Set targets for reducing emissions. Targets should be set at both the federal and state levels and come with clear milestones and incentives or regulatory requirements. In April 2022, HHS and the White House called on health care stakeholders to voluntarily pledge to reduce emissions by 50 percent by 2030 and to zero by 2050. The intention is to publicly report progress toward these targets.

While this is a positive first step, setting more specific targets will help ensure meaningful progress. Examples from the NHS include setting specific, measurable targets for particular areas, including anesthetic gas, inhalers, transport, energy, and procurement.

Introduce regulations and incentives to decarbonize the wider supply chain. Measures to persuade health system stakeholders to tackle indirect emissions will be essential. As part of HHS’s voluntary pledge, the agency is asking stakeholders to complete an inventory of supply chain emissions by 2024. This will help identify areas where action is most needed.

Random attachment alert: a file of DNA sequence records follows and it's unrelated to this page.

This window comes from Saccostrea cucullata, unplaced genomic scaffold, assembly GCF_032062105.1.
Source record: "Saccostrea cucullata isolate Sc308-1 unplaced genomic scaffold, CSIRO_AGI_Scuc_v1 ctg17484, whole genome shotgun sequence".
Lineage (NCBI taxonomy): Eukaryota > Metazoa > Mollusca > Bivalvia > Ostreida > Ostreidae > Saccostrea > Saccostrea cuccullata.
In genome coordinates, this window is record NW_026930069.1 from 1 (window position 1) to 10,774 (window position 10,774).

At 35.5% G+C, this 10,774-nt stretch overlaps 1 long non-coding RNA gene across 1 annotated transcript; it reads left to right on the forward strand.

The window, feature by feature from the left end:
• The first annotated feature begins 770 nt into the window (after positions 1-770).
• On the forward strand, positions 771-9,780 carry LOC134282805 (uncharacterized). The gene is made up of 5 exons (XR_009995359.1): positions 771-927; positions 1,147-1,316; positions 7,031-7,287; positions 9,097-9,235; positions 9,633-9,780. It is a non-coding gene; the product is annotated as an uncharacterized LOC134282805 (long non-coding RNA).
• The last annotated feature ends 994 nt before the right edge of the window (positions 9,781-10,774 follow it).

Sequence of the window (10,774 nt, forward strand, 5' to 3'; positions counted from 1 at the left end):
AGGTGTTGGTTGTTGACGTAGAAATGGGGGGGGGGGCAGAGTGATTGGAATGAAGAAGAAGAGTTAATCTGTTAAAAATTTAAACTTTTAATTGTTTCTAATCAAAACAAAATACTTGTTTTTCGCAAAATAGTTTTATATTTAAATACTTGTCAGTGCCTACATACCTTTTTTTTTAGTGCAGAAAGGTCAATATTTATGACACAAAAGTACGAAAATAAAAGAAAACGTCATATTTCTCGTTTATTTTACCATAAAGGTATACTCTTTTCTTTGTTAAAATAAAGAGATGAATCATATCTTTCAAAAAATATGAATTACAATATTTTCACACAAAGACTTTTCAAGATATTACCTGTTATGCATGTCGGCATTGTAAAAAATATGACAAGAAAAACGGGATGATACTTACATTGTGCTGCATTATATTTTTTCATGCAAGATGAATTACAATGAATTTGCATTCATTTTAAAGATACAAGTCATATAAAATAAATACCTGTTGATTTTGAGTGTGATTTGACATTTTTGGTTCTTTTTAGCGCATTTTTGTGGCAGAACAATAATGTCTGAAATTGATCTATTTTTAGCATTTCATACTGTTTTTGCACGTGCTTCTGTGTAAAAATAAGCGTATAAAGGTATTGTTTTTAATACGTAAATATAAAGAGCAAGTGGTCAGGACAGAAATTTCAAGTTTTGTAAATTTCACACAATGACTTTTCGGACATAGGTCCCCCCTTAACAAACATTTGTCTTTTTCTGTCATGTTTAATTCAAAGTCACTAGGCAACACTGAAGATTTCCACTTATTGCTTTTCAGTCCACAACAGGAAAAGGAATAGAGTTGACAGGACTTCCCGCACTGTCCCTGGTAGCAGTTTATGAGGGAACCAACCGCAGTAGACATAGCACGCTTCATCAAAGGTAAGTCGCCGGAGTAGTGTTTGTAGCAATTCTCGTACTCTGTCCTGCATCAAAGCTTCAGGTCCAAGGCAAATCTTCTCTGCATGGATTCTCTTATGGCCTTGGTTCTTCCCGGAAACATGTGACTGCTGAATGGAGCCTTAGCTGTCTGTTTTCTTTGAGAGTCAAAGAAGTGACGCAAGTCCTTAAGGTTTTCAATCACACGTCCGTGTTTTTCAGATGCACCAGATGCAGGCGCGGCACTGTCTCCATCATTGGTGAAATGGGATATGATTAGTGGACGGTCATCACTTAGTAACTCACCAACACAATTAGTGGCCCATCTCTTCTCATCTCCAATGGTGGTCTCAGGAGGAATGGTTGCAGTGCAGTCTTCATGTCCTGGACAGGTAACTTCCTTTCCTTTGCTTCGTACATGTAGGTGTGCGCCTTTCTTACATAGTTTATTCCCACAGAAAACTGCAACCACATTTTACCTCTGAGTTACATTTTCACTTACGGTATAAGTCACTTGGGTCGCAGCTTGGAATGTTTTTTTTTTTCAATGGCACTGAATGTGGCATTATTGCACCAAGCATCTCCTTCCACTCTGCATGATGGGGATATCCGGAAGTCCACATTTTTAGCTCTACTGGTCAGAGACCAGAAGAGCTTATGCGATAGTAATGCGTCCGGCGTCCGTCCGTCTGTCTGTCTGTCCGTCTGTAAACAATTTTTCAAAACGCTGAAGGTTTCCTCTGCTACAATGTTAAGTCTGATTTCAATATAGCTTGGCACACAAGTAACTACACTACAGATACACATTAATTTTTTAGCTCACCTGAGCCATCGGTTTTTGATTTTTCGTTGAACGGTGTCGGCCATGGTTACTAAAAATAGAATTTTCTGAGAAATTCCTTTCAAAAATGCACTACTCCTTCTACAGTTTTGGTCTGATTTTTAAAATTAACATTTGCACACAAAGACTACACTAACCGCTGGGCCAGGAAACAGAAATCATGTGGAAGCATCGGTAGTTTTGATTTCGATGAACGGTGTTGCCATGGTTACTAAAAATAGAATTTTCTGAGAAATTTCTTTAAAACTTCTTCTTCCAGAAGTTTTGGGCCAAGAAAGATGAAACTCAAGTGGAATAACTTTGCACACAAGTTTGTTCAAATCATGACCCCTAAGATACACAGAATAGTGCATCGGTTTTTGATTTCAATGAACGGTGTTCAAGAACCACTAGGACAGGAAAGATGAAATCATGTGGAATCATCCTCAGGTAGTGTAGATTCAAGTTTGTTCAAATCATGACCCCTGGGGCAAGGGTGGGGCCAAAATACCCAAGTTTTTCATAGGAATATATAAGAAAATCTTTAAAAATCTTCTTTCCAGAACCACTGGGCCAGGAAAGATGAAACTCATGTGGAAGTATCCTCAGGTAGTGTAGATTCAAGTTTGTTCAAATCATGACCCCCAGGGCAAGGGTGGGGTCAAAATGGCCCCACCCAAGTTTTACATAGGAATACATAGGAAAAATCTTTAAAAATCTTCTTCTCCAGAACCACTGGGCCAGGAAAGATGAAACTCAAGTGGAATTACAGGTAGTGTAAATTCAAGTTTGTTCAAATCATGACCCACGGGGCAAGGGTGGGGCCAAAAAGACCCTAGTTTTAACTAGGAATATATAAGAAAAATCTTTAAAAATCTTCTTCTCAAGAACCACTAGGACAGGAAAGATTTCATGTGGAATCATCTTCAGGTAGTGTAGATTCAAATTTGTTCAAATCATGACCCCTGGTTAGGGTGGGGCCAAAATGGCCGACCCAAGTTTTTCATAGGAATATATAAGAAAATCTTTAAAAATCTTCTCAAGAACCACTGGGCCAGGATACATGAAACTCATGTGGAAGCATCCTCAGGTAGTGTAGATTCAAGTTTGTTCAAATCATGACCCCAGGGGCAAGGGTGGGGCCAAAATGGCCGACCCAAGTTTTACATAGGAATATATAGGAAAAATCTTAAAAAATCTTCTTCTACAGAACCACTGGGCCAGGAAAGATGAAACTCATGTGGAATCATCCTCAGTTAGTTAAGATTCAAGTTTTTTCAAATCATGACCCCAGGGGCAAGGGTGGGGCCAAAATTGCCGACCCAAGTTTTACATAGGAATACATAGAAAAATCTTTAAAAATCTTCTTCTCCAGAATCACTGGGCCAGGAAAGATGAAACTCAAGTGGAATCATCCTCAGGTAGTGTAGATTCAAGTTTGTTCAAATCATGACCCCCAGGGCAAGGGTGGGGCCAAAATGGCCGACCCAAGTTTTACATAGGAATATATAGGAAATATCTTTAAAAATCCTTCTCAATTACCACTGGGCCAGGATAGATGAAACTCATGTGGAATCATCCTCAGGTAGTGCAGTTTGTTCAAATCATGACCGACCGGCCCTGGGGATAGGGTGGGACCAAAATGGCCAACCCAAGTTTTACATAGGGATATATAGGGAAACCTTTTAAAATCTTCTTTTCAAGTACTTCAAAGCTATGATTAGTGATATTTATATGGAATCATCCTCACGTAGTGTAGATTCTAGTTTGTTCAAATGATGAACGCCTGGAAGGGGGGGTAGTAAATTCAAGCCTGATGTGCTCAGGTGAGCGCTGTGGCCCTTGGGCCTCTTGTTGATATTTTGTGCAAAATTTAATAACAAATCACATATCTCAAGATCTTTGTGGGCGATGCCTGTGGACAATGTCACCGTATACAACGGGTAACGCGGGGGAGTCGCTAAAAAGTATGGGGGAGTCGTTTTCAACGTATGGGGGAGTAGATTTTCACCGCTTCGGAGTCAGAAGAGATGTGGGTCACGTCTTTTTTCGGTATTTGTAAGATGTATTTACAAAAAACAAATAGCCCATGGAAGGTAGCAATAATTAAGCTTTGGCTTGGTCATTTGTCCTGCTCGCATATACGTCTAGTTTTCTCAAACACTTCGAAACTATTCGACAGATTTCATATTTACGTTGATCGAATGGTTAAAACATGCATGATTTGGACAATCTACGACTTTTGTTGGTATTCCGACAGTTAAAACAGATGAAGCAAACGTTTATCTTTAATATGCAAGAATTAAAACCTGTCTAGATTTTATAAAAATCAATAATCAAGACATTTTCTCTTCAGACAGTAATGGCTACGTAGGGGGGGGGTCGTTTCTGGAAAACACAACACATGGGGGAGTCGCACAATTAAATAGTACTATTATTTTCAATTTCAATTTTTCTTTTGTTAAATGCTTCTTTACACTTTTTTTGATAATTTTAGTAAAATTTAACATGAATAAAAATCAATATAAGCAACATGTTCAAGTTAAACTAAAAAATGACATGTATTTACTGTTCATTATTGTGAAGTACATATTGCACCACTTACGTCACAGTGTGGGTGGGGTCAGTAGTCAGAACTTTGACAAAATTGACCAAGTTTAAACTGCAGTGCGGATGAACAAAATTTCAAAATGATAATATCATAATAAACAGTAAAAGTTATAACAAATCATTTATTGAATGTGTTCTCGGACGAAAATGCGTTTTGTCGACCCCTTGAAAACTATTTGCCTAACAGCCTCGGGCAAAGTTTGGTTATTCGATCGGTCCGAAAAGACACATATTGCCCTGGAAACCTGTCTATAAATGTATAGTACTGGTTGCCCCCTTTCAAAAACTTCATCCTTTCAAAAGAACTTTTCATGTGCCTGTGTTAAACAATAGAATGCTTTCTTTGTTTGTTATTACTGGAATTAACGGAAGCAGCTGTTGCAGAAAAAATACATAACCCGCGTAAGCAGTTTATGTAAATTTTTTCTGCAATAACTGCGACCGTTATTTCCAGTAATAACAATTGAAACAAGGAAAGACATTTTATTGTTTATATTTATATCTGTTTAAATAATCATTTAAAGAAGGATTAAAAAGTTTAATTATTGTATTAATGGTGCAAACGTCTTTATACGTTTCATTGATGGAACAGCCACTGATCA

Share best practice and innovations that can be implemented now. Health care systems can create and share tools and frameworks, like the NHS guide for producing a green plan, for developing and implementing their own net-zero plans.23 As interventions, tools, and frameworks are identified in the United States or internationally, they should be made publicly available and shared widely to enable systems decarbonize as soon as they can.

International best practices will require review and modification, of course, before they can be implemented in the United States. One immediate action all stakeholders can take is to respond to HHS’s voluntary pledge by designating an executive lead who can direct local implementation of best practices. To support this, HHS is exploring how to integrate climate change into its own agencies, like the Quality Improvement Organizations program24 within the Centers for Medicare and Medicaid Services (CMS). HHS is also partnering with the National Academy of Medicine on the Action Collaborative on Decarbonizing the U.S. Health Sector, which brings together leaders of public and private health systems to explore ways to decarbonize U.S. health care.25